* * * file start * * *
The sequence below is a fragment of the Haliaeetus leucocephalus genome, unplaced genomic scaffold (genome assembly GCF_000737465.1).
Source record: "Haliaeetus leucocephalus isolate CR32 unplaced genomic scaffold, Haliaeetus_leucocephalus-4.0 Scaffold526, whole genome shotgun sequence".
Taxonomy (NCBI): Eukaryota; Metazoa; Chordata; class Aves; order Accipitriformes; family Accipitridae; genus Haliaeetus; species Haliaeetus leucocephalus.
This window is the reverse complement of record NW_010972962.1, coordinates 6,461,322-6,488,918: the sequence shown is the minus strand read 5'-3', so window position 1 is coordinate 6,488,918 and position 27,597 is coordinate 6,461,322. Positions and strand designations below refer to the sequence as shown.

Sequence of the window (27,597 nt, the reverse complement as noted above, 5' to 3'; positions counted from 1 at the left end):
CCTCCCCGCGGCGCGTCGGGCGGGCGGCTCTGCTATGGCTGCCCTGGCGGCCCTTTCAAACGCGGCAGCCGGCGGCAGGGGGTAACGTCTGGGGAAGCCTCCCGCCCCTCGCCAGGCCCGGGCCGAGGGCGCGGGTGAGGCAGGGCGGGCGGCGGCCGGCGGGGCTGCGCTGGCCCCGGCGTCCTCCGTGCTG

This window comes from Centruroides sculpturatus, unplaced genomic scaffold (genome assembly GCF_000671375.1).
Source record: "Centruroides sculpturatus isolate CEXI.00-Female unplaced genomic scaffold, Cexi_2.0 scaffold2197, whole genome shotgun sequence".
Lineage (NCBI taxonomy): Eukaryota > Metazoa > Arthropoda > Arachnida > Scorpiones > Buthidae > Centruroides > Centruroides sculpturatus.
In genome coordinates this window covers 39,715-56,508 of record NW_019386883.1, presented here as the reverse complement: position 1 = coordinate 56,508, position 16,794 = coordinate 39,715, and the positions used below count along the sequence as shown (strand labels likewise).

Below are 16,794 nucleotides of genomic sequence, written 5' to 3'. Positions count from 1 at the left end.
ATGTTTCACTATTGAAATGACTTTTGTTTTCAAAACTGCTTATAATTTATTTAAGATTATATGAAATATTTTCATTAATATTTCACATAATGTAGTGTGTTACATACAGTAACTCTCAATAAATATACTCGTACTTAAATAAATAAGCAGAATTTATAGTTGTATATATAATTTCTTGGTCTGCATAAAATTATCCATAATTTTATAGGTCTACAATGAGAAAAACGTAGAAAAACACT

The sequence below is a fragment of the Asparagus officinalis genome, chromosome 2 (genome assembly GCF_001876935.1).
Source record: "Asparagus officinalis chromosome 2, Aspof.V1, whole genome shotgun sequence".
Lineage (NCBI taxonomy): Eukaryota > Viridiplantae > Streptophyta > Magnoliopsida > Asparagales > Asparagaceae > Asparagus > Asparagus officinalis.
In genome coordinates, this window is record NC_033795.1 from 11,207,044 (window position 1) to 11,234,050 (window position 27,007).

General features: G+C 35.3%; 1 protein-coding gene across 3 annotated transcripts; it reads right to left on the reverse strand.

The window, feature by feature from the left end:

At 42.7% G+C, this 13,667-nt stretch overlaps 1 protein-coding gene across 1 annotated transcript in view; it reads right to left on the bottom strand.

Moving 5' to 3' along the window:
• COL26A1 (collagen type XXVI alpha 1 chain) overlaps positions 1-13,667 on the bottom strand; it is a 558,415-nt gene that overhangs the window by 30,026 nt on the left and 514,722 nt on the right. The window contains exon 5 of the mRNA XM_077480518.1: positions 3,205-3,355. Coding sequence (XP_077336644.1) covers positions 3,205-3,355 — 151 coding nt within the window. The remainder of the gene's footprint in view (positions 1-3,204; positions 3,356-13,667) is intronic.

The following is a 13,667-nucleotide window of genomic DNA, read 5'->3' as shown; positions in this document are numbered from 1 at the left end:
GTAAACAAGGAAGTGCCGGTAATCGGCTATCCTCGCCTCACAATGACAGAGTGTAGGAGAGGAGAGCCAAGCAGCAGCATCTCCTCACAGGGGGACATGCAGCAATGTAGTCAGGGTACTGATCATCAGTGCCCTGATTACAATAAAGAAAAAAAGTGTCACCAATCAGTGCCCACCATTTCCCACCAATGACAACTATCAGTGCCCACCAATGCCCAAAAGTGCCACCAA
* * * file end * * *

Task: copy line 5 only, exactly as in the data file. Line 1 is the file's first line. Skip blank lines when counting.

Sequence of the window (27,597 nt, the reverse complement as noted above, 5' to 3'; positions counted from 1 at the left end):